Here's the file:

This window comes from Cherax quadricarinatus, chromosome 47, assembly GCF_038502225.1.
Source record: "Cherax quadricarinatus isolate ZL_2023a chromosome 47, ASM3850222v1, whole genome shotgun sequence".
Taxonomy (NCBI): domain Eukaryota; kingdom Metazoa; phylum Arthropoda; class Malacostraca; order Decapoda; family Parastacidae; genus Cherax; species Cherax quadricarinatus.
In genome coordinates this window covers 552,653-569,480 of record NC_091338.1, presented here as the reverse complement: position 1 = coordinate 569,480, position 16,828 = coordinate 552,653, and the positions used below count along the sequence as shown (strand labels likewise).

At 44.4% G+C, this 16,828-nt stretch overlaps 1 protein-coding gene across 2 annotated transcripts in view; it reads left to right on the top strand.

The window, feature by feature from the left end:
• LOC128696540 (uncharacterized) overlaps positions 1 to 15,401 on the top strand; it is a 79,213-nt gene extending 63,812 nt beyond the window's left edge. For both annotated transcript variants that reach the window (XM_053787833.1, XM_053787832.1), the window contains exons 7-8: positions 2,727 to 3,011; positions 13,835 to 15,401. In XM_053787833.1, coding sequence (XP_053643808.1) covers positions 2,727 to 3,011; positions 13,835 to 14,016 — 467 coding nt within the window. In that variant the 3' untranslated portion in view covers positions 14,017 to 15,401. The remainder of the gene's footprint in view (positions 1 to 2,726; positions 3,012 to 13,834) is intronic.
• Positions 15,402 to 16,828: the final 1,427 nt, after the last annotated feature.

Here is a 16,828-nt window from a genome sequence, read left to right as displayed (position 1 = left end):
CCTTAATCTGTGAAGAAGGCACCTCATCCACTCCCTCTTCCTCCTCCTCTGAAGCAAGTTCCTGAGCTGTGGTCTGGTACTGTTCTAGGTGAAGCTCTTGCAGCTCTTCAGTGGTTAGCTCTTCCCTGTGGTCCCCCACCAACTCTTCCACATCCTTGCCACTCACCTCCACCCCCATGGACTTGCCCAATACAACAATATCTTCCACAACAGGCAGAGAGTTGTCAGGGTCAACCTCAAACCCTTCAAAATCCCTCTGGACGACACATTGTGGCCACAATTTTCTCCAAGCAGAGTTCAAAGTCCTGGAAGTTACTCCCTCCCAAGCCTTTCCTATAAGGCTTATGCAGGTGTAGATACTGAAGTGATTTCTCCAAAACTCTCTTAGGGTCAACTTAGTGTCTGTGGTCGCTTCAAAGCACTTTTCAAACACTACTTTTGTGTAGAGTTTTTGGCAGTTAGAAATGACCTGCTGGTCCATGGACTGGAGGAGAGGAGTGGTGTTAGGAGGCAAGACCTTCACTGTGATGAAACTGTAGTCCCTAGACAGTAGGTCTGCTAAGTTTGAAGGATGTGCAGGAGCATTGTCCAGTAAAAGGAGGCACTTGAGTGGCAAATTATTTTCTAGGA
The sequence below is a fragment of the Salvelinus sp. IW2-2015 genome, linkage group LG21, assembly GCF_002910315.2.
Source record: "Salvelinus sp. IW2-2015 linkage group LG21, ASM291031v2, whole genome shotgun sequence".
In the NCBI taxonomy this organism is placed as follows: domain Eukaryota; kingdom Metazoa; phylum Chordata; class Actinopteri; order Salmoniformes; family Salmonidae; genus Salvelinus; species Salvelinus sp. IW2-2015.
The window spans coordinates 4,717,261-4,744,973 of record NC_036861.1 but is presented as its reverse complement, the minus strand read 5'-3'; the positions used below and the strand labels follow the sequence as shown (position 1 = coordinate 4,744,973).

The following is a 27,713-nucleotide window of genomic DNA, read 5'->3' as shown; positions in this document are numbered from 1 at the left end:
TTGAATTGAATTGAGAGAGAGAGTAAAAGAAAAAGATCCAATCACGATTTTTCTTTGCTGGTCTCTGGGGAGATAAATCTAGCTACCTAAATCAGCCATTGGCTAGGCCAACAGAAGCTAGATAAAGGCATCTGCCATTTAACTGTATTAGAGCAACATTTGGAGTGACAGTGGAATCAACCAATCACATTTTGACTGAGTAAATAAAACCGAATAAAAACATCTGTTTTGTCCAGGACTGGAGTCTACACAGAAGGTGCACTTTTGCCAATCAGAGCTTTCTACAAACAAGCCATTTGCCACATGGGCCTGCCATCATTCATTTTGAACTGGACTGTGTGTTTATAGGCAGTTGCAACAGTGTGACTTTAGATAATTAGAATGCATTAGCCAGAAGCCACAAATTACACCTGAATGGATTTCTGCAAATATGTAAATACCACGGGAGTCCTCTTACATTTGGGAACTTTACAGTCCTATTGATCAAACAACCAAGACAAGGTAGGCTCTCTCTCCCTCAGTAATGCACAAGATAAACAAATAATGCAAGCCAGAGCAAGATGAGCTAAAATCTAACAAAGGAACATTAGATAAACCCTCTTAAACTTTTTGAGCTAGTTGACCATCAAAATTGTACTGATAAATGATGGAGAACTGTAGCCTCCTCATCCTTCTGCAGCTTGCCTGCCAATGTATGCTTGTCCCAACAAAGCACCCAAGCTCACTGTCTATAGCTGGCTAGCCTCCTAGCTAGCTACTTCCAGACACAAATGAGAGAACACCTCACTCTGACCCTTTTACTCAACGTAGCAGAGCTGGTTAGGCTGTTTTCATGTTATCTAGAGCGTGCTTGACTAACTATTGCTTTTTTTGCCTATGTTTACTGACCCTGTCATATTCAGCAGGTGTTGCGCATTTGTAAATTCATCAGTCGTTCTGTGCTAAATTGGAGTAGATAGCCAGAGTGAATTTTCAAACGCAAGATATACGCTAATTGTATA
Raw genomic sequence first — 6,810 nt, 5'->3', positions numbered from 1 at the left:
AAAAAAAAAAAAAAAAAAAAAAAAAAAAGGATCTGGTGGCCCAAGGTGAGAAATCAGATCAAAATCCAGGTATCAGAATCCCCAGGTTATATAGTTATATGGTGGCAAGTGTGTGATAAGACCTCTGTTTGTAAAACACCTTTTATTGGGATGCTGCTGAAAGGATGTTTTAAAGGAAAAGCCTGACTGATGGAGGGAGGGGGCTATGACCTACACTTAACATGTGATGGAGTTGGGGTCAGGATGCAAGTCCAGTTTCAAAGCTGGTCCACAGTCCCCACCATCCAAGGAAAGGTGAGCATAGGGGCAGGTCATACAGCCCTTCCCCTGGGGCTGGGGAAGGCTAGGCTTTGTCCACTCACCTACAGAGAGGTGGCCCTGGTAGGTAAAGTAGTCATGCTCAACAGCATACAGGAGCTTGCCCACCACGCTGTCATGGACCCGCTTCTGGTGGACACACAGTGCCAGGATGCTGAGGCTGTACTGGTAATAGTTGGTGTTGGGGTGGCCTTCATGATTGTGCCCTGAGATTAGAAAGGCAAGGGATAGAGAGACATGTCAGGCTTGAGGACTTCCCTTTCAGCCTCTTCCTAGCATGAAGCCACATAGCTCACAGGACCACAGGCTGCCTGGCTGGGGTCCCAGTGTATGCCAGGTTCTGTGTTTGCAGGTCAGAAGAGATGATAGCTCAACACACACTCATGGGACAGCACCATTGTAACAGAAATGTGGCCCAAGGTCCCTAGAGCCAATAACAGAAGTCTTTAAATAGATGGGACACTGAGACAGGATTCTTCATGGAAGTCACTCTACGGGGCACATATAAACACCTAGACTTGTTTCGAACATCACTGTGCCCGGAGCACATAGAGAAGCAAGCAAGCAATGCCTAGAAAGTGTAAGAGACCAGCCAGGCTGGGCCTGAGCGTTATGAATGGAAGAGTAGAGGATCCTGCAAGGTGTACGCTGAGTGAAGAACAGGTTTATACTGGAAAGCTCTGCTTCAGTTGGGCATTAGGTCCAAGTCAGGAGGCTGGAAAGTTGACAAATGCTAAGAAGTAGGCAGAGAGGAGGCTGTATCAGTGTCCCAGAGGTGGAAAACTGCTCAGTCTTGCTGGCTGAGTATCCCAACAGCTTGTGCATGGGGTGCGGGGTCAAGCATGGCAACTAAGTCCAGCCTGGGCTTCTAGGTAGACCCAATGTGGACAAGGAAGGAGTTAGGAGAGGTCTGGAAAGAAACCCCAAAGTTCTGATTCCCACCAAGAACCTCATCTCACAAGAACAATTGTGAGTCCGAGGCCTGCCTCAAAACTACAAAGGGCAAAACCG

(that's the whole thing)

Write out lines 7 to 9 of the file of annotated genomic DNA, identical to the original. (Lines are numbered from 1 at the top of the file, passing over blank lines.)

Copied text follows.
• LOC128696540 (uncharacterized) overlaps positions 1 to 15,401 on the top strand; it is a 79,213-nt gene extending 63,812 nt beyond the window's left edge. For both annotated transcript variants that reach the window (XM_053787833.1, XM_053787832.1), the window contains exons 7-8: positions 2,727 to 3,011; positions 13,835 to 15,401. In XM_053787833.1, coding sequence (XP_053643808.1) covers positions 2,727 to 3,011; positions 13,835 to 14,016 — 467 coding nt within the window. In that variant the 3' untranslated portion in view covers positions 14,017 to 15,401. The remainder of the gene's footprint in view (positions 1 to 2,726; positions 3,012 to 13,834) is intronic.
• Positions 15,402 to 16,828: the final 1,427 nt, after the last annotated feature.

Here is a 16,828-nt window from a genome sequence, read left to right as displayed (position 1 = left end):